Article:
Microplastics

Microplastics are in the heart, lungs, penis, breast milk. Can we keep them out of our bodies?

Researchers in Ireland explain how plastic increasingly finds its way into places it shouldn’t and analyse the detrimental effectsMicroplastics were found in human lungs and blood. Then, they were found in the human heart. The kidneys, too, have been identified as having microplastics in its tissue. So, too, has the penis, the placenta and even breast milk.

Michael McGrath: ‘Nothing is ever as it seems. We’ve ended up with seven children, but we had loss along the way’ “Another pathway is directly through inhalation. The indoor and outdoor air has microplastic pollution and one of the major sources are car tyres. Also, the artificial grass also releases a lot of microplastics in the air.”Dr Xu said dermal contact – through creams and cosmetic products – is also a method of transmission, though this is considered a “a lower likelihood than inhalation and ingestion”.

“The problem is when the particle size gets small, these particles can start going places. There are all sorts of barriers in your body membranes and small particles can pass through membranes,” he says. These patients were also more likely to die over the next three years than people who had no microplastics in their carotid arteries, the major blood vessels that provide blood supply to the brain. Prof Boland says the findings of the study was one of the “scariest” things he has read in this area.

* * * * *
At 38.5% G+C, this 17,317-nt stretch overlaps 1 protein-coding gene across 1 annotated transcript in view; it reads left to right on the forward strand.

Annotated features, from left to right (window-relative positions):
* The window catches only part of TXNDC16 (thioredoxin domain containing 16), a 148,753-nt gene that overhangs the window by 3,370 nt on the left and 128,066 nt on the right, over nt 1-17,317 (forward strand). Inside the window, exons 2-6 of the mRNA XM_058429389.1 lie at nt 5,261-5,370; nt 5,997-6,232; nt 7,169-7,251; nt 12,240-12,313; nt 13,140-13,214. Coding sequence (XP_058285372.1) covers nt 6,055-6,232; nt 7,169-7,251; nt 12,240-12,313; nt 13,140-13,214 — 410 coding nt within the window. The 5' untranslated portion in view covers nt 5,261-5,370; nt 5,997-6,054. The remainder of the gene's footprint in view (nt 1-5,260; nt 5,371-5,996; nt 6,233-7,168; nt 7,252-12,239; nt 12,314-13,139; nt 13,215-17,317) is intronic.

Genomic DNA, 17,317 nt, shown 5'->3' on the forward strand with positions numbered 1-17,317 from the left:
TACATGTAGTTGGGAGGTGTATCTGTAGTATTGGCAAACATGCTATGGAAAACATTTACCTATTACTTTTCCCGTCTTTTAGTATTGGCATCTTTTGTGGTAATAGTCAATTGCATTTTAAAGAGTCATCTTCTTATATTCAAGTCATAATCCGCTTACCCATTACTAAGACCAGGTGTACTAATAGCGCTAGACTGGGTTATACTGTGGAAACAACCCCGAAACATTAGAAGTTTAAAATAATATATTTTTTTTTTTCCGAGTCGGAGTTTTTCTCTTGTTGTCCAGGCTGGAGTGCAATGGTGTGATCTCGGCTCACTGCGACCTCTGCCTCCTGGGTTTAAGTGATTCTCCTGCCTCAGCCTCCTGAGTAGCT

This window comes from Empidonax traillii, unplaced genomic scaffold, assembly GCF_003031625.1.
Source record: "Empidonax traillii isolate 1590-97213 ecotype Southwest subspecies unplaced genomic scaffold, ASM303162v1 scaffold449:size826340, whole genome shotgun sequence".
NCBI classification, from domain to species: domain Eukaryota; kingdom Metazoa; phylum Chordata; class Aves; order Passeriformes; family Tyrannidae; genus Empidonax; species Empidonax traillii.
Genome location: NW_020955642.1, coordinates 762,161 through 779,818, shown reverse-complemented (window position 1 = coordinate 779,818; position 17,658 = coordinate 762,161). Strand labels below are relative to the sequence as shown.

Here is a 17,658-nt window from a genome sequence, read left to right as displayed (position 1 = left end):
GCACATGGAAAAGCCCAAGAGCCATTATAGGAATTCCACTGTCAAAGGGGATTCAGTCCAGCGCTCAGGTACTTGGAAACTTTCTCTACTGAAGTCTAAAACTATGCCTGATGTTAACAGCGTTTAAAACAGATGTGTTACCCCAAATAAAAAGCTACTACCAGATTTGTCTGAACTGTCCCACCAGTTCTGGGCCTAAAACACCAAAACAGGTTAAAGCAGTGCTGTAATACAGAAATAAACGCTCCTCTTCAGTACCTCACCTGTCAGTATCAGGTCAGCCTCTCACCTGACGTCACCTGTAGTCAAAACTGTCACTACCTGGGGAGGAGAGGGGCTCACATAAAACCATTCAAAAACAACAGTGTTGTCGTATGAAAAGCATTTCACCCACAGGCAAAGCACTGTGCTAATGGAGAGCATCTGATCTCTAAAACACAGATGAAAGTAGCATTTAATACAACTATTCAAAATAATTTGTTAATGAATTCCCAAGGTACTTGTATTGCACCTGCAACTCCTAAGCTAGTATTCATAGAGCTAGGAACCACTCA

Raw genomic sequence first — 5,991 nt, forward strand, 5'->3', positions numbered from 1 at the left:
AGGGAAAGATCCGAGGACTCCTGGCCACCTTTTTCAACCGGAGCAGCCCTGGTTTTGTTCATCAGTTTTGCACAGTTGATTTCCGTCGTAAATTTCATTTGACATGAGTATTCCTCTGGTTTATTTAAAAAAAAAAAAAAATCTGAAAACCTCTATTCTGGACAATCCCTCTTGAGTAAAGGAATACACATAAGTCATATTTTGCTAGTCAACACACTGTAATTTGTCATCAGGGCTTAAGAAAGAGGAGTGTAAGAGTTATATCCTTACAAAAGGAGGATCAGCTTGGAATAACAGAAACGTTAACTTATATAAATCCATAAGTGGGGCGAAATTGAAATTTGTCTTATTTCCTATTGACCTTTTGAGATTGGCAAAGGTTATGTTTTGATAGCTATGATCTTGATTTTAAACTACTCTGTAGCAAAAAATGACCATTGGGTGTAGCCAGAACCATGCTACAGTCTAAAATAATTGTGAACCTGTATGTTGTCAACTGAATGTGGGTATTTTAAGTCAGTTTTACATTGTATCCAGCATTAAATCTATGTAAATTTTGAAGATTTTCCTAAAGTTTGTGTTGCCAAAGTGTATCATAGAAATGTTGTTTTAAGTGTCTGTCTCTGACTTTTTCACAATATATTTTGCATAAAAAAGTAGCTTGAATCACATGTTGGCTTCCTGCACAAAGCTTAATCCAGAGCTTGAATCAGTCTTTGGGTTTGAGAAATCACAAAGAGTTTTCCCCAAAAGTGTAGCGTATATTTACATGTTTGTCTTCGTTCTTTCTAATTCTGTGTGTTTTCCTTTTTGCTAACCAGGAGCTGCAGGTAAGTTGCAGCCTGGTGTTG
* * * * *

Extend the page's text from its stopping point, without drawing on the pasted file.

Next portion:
Exposure to infants is 10 times higher compared to adults. And supposedly they are more vulnerable. When babies are born they are surrounded by plastic products“It’s basically because it’s not like other chemical hazards, microplastics are extremely complex. For some hazards like BPA, we know that the only determinant for toxicity is the dose. So the higher the dose, the higher the toxicity,” she says.

“The situations will get worse before they get better. The amount of microplastics in the human body is anticipated to increase.” Recycling is one such option, according to Dr Xu, though she believes the pollution of bodies by plastic is “kind of inevitable”. “You think it’s great using the same container over and over again, but you’ve probably noticed if you look at the inside of a container, it starts getting rough and that’s because you’re losing material all the time.”

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